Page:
‘Deliver Us from Evil’ is an unexpected curveball

Deliver-Us-From-Evil-Poster

Deliver Us from Evil (2014)

Directed by Scott Derrickson

6.5/10  R

In 2001, NYPD detective Ralph Sarchie wrote “Beware the Night,” a book of true stories about his work as a demonologist and part-time exorcist in New York City. In it, he only briefly mentions cases that he investigated as a cop, and talks about his family in very little detail. Throughout the book, he remains devoutly Catholic, not showing a shred of skepticism that the cases he took on were Deliver-Us-From-Evil-Movie-Review-Image-3anything but pure, demonic evil. At times, he’s even downright preachy. He writes like a typical righteous hothead cop, but his stories are insanely interesting.

In 2014, Eric Bana starred as Sarchie in “Deliver Us from Evil,” a film adaptation of the book. It serves almost as a highly fictionalized prequel, showing a skeptical Sarchie unfamiliar with the demonic realm until a series of related cases turn out to be heavily influenced by evil spirits. In the film, his police work is the only work featured—only at the end do we see him involved directly in any spiritual activity. And his family plays a much larger role in the story. In fact, the piss-poor writing is one of the only thing that carries over.

What’s interesting, though, is that the botched adaptation (if it can even be called that) doesn’t bother me that much. On some level, I’m actually glad that they decided to use the interesting angle that Sarchie’s life presented—a true story about a cop who works with adeliver_us_from_evil priest (played by Edgar Ramirez) to deal with cases where secondary evil (the bad things that humans do to humans) collides with primary evil (pure, demonic evil that can’t be explained by human nature). Had the movie followed the book and sidestepped Sarchie’s police work, we likely would have been met with just another lousy exorcism movie. But they smartly combined the two aspects of Sarchie’s life with more balance than the book did, and came away with something a little more original.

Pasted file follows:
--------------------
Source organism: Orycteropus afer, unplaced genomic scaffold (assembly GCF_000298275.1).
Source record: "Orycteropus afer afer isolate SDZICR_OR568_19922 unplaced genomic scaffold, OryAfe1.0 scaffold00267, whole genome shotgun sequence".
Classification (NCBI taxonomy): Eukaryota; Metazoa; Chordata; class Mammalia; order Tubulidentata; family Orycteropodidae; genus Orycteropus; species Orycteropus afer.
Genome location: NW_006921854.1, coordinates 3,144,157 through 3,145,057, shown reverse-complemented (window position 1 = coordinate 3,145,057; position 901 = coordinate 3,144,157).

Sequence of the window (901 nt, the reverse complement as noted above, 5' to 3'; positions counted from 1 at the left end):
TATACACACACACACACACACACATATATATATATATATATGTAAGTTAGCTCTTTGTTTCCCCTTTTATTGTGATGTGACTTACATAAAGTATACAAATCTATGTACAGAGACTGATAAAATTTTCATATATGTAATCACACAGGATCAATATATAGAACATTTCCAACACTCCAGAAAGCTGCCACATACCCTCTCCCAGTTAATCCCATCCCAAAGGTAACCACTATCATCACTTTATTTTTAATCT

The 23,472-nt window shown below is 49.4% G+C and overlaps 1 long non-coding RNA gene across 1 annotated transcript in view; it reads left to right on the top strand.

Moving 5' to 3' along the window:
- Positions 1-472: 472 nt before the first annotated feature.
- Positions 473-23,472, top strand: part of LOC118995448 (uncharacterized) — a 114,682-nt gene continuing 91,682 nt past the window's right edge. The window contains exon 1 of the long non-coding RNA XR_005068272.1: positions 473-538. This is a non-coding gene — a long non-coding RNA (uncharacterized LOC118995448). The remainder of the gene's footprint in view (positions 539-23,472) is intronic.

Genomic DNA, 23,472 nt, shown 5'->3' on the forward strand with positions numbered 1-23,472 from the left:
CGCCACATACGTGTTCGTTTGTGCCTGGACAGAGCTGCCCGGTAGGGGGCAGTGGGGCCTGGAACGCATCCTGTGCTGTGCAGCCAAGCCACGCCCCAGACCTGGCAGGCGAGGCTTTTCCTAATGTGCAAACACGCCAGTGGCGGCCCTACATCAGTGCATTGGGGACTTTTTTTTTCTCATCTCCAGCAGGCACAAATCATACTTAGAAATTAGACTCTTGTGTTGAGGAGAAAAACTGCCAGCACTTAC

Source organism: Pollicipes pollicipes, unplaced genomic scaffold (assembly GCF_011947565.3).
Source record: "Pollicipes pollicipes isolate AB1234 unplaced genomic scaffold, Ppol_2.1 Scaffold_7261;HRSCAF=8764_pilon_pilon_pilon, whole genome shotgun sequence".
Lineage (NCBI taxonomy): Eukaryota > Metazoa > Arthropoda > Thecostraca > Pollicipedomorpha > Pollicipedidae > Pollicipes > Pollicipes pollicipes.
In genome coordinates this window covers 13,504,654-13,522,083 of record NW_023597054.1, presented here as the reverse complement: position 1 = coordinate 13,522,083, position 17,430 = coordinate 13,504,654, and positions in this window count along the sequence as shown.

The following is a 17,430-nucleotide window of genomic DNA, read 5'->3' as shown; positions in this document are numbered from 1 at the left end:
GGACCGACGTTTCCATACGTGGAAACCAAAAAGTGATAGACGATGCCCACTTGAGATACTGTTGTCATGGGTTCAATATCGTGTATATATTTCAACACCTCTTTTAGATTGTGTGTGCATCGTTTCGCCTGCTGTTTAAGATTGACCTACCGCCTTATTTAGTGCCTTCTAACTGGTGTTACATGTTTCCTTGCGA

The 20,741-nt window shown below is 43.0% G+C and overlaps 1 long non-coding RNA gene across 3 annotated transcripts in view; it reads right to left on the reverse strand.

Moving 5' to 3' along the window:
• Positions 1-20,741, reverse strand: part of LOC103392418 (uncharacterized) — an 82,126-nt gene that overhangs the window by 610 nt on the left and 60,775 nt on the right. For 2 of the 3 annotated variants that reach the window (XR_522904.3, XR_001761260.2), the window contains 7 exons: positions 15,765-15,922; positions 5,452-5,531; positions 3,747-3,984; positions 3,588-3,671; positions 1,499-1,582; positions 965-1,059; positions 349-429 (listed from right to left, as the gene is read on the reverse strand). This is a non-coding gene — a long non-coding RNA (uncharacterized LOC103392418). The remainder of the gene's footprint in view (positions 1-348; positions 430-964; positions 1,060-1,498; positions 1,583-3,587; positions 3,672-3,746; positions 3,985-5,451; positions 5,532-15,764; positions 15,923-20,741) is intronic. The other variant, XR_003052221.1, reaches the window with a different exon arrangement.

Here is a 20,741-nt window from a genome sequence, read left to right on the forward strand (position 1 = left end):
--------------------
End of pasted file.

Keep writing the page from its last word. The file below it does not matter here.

But once we stop comparing it to the heap of trash horror movies that hit theaters every month, “Deliver Us from Evil” doesn’t get very far. Sarchie’s cliché cop comments carry over into the script, and the most horrifying scenes tend to simply reproduce the scare tactics of horror films we’ve seen before. Not that I didn’t cover my eyes a few times. This suspense-03driven horror is in what you don’t see.

Playing Sarchie’s partner Butler, comedian Joel McHale is certainly an unusual choice. But he adds a light side to the sinister story, and his banter with Eric Bana occasionally deserves a laugh. Bana is a spot-on Sarchie, not only in looks but in demeanor. But at the end of the day, these guys aren’t busting out award-worthy performances. You wouldn’t expect them to in a movie like this.

Even if you can tell that Hollywood has its dirty hands all over this fictionalized “true” story, “Deliver Us from Evil” comes at you with something a little different than the typical horror fodder. Can I get an Amen!?

“Deliver Us from Evil” is still in theaters, but not for long!

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